Quick Tidbit

Check out this happy piece of news about the Dalai Lama. --More later maybe.

07 October 2008

Why So Serious?

"If you don't learn to laugh at troubles, you won't have anything to laugh at when you grow old." (Edward W. Howe) Yesterday, I saw a tiny subway rat struggling with a paper plate that was twice his size. He pushed at it with his entire body, trying to move it toward the deep, dark underworld beneath the dumpster, where two of his brothers waited anxiously, sometimes darting halfway out onto the platform and then hurrying back into the cover of darkness. The little subway rat pushed and pulled and prodded at that folded paper plate, but it just refused to budge. Eventually he got tangled up in the folds of the plate, and scurried around in circles, trying to free himself. Then the subway came, and I continued my journey home, and that was the last I saw of him. It made me laugh, though, because his stubborn persistence was so human (and, I mean, come on, imagine this cute little rat running around in circles halfway inside a folded paper plate.) How many times have we all tried to get past certain obstacles and yet got tangled up in the intricacies of a situation? Or, how many times have we all gotten stuck in a web of consequences neither planned nor wanted? And yet, despite this, how many times have we refused to give up? Refused to just lay down and say "That's it. I quit." Every day, every person struggles in some way, whether it is with school, with money, with drugs, with drinking, with indecision, with friendships, with relationships, or with a number of other things. And yet, people manage to push on, despite how bleak things may appear, and that's the key to it. Press on, press on, wayward son (or daughter), and learn to laugh at the things that have brought you down. "Laughter is the shortest distance between two people." (Victor Borge) Is it any coincidence that our closest friends tend to be the ones with whom we laugh the most? (Not that I'm advocating we laugh all the time, because I think some matters are incredibly serious, but I think that we have to always hold on to that innate ability for laughter. And I think we have to remember to allow ourselves to relax with people, laugh with them. That not every situation is as dire as it may seem.) Sometimes, we just have to give others, and ourselves, a break. Sometimes, laughter can take the place of all the words you want to say. Like when he tells you that he's into this girl, what can you do but laugh ruefully about it even though you might want to cry? It's no use crying about it (I know. I've cried. It's more healthy to laugh about it, even if that's harder to do.) When you can't speak to someone because of a language barrier, what can you do but laugh about how bad your Hungarian can be and how terrible his English always is? What can he do but laugh with you? And this mutual laughter pulls on those invisible connections between people and brings them closer together. Oh, random side note sort of on that, here's some good news!! I'll close on that, and try to laugh at all of the worries and problems and fears that threaten to bring me down. I won't give up when I get stuck running in cute, crazy circles like my subway rat brother. I believe in laughter, and I believe in peace, and I believe in love.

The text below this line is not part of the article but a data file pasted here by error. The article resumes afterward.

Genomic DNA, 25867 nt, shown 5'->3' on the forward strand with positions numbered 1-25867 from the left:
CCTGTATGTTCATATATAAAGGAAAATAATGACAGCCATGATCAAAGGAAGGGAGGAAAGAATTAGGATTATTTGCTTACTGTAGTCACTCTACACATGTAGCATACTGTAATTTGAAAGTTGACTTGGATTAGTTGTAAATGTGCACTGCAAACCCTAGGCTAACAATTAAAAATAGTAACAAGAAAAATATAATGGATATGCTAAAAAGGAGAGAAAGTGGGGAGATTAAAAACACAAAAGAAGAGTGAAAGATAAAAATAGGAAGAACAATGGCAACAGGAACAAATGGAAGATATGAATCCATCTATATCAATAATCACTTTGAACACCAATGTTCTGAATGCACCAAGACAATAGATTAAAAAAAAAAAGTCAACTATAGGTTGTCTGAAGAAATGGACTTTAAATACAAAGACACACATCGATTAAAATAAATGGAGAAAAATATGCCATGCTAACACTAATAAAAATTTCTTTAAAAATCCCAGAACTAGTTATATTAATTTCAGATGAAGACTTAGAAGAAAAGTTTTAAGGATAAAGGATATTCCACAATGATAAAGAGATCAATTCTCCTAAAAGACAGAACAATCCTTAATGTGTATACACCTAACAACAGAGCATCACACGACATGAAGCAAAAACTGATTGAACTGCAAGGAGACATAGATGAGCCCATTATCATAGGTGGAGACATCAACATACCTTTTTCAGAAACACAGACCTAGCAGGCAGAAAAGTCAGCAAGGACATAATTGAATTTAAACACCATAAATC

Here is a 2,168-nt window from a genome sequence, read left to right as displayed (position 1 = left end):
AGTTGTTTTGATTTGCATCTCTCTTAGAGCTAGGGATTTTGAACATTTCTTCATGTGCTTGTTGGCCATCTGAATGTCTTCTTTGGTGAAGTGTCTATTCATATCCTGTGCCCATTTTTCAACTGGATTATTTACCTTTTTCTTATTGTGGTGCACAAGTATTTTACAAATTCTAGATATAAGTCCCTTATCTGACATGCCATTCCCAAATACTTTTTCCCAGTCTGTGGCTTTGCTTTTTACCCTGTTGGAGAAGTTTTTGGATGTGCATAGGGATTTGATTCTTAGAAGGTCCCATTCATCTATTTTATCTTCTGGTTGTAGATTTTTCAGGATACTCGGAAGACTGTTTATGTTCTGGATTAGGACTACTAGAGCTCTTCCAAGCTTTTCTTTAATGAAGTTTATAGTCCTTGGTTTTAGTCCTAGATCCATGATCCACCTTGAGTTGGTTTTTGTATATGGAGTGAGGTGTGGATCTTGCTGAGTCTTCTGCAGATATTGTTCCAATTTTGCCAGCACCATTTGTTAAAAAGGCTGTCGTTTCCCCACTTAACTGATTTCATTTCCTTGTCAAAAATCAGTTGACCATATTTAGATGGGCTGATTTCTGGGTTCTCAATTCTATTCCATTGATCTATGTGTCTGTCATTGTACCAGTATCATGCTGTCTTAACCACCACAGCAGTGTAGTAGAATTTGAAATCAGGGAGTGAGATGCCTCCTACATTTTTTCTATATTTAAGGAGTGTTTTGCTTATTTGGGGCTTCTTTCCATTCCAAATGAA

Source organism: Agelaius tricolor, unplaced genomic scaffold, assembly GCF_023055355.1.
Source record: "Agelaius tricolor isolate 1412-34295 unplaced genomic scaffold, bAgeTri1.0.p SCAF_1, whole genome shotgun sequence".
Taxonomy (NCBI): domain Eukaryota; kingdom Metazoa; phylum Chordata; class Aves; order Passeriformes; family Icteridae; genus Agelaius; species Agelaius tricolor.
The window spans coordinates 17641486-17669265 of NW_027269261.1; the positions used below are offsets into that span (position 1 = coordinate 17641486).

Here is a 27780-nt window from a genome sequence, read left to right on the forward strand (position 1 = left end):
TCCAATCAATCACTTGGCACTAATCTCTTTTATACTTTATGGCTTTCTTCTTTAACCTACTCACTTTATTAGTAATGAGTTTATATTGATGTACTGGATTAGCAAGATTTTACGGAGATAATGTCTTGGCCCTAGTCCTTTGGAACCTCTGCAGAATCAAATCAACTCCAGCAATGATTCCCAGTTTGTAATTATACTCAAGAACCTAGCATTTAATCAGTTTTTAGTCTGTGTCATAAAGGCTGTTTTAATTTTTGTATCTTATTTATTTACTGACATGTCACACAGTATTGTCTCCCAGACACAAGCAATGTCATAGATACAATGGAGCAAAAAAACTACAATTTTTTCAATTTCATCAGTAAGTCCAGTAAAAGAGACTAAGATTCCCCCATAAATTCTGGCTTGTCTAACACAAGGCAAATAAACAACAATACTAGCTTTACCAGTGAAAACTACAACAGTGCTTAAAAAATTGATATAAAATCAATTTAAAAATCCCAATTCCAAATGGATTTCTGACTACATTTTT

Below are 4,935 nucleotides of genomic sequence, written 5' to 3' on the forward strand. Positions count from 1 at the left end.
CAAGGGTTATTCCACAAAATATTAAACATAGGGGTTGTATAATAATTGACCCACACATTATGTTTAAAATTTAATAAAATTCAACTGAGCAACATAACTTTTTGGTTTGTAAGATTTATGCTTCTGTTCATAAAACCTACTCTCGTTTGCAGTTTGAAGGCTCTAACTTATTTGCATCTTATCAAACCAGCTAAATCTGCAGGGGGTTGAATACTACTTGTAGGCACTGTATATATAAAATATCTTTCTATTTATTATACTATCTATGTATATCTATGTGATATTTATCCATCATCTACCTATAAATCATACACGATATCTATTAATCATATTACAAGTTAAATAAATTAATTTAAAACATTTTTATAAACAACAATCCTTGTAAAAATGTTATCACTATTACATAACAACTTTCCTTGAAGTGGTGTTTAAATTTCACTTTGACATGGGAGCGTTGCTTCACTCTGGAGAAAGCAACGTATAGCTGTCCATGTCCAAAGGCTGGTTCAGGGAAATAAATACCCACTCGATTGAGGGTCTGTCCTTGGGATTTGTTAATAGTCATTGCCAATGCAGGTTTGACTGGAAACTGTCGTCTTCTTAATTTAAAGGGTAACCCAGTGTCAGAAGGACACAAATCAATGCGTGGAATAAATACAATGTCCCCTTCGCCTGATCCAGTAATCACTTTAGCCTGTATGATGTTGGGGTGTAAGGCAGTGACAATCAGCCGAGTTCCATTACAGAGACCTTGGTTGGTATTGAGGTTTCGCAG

05 October 2008

I Feel For You